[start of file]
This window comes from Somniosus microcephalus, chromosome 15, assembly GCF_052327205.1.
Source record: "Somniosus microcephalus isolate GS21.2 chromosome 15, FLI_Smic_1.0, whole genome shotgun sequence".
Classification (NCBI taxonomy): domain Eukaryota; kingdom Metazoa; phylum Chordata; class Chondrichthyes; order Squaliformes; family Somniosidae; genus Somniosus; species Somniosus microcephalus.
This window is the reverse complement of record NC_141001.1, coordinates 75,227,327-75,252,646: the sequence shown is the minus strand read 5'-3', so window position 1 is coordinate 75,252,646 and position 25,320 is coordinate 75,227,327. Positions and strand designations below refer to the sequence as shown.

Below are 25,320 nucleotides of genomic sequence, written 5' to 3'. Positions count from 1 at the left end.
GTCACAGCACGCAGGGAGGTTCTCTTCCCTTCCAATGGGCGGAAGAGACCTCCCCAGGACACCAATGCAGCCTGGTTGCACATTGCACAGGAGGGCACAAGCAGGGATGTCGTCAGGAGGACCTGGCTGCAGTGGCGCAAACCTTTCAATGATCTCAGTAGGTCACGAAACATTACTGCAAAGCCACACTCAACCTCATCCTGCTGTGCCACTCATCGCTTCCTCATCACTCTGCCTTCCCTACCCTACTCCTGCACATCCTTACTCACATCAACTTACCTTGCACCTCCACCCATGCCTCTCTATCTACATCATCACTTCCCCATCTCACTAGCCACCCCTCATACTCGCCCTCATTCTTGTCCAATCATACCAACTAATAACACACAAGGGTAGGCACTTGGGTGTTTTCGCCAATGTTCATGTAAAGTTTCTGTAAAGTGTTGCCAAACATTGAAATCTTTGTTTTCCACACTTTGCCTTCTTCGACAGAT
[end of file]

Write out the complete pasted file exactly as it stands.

This window comes from Somniosus microcephalus, chromosome 15, assembly GCF_052327205.1.
Source record: "Somniosus microcephalus isolate GS21.2 chromosome 15, FLI_Smic_1.0, whole genome shotgun sequence".
Classification (NCBI taxonomy): domain Eukaryota; kingdom Metazoa; phylum Chordata; class Chondrichthyes; order Squaliformes; family Somniosidae; genus Somniosus; species Somniosus microcephalus.
This window is the reverse complement of record NC_141001.1, coordinates 75,227,327-75,252,646: the sequence shown is the minus strand read 5'-3', so window position 1 is coordinate 75,252,646 and position 25,320 is coordinate 75,227,327. Positions and strand designations below refer to the sequence as shown.

Below are 25,320 nucleotides of genomic sequence, written 5' to 3'. Positions count from 1 at the left end.
GTCACAGCACGCAGGGAGGTTCTCTTCCCTTCCAATGGGCGGAAGAGACCTCCCCAGGACACCAATGCAGCCTGGTTGCACATTGCACAGGAGGGCACAAGCAGGGATGTCGTCAGGAGGACCTGGCTGCAGTGGCGCAAACCTTTCAATGATCTCAGTAGGTCACGAAACATTACTGCAAAGCCACACTCAACCTCATCCTGCTGTGCCACTCATCGCTTCCTCATCACTCTGCCTTCCCTACCCTACTCCTGCACATCCTTACTCACATCAACTTACCTTGCACCTCCACCCATGCCTCTCTATCTACATCATCACTTCCCCATCTCACTAGCCACCCCTCATACTCGCCCTCATTCTTGTCCAATCATACCAACTAATAACACACAAGGGTAGGCACTTGGGTGTTTTCGCCAATGTTCATGTAAAGTTTCTGTAAAGTGTTGCCAAACATTGAAATCTTTGTTTTCCACACTTTGCCTTCTTCGACAGAT